* White & Case just hopped aboard the onshore outsourcing train with its announcement that it would open a services center in Tampa, Florida. The move will create about 100 jobs, but we’d love to know how many it’s negating. [Tampa Bay Times]
* Slater & Gordon, the world’s first publicly traded law firm, has been on an “acquisition spree” in England. Earlier this month, it picked up a patent practice, and now it’s in talks with a litigation shop. [Am Law Daily]
* “Law school is a major gamble,” and people are more informed, but that somehow isn’t stopping people from applying. This is a great article to read if you’re still considering going all in. [New York Observer]
* Bob McDonnell, former governor of Virginia, guilty of 11 counts of corruption. Maureen McDonnell guilty of 8. If only they’d gotten that severance motion. [Wonkette]
* The best way to catch drunk drivers is to give them something to crash into. [Legal Juice]
* Chaumtoli Huq, a former general counsel to the New York Public Advocate, has filed a federal lawsuit alleging that NYPD officers arrested her for waiting on the sidewalk outside a restaurant. She says she was targeted for being Muslim. [Gawker]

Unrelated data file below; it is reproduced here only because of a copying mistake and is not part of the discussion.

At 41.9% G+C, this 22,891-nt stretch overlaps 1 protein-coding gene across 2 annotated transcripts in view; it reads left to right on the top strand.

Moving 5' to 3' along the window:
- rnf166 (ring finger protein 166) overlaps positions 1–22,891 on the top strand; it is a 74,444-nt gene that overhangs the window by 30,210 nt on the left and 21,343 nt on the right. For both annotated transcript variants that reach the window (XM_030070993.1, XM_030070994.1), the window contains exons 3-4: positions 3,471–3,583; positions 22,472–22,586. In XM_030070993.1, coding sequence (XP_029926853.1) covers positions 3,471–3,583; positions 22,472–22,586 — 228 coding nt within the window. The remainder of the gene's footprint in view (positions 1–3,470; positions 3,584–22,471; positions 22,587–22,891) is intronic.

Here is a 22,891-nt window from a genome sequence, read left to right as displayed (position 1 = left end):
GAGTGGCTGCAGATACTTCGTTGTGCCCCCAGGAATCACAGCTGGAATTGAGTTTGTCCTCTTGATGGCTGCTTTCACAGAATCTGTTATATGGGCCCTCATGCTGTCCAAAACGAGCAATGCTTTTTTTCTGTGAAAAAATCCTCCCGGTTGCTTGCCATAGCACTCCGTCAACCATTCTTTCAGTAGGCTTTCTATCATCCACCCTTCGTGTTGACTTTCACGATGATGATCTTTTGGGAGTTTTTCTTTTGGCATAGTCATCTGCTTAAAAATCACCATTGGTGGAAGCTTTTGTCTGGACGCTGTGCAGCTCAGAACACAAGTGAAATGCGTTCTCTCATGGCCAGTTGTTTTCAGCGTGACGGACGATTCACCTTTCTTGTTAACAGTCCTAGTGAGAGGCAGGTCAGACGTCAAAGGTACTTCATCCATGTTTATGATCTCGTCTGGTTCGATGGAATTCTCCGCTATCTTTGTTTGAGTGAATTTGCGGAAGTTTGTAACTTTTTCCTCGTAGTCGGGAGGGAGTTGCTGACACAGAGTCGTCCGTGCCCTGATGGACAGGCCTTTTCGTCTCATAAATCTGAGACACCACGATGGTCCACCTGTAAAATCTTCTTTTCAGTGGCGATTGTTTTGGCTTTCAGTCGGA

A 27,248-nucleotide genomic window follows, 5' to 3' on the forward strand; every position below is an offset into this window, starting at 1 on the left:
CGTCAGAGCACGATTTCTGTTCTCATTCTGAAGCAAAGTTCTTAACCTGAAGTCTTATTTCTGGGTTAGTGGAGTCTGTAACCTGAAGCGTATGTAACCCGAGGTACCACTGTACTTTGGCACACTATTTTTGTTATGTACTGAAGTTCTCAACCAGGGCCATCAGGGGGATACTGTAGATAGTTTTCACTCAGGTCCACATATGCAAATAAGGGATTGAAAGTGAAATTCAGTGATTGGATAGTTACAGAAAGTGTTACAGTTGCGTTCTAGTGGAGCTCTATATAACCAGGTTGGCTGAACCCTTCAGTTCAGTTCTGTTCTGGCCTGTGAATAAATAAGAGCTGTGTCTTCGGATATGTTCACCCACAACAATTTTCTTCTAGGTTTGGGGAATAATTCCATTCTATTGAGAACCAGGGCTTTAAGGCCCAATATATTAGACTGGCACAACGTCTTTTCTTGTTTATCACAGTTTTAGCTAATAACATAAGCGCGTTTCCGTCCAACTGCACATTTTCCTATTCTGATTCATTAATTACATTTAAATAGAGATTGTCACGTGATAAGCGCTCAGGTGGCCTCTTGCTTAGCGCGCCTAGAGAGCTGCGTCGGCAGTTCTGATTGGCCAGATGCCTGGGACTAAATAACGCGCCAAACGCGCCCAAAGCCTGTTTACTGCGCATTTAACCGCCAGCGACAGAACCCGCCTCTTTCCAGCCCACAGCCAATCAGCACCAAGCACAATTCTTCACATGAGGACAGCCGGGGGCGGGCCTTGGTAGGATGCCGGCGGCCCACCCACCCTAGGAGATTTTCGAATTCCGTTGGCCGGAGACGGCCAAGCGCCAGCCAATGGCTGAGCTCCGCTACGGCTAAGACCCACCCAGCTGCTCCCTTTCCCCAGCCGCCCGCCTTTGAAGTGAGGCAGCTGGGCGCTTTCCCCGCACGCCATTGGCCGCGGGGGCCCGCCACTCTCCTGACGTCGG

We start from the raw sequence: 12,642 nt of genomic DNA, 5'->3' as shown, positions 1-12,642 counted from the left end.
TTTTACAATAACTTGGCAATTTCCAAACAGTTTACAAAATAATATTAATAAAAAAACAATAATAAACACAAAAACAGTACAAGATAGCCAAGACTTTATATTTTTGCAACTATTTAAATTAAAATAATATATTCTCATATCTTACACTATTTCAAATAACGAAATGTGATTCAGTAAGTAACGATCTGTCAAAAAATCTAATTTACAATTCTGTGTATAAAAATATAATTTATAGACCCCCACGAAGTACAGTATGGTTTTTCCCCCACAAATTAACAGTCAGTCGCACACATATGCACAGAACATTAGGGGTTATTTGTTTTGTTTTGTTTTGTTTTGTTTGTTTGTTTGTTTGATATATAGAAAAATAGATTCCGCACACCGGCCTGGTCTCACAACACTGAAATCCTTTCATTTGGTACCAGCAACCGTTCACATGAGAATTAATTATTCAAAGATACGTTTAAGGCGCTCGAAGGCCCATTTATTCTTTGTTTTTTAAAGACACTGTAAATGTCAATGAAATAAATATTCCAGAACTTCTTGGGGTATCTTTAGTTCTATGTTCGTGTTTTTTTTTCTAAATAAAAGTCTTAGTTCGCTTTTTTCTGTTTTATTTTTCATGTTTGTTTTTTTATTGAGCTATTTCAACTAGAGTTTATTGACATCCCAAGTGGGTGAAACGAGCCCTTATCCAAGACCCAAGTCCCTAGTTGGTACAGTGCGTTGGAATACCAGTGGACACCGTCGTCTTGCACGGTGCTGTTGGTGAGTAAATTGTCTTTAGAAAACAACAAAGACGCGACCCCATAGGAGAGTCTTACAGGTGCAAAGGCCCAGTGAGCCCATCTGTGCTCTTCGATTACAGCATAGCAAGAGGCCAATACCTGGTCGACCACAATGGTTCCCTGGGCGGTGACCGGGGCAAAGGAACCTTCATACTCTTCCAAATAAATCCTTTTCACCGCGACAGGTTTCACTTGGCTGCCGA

* In somewhat related news, Prawfsblawg pointed me to this interesting Slate piece on the effect that body-worn cams — the en vogue solution to police misconduct pushed by many including Huq’s old boss — really have on policing. [Slate via Prawfsblawg]
* Google paying $19 million to settle the FTC suit over kids making in-app purchases. It was going to be a $5 million settlement, but the FTC told Google that they would let them skip level 410 in Candy Crush if they kicked in another $14 million. [Washington Post]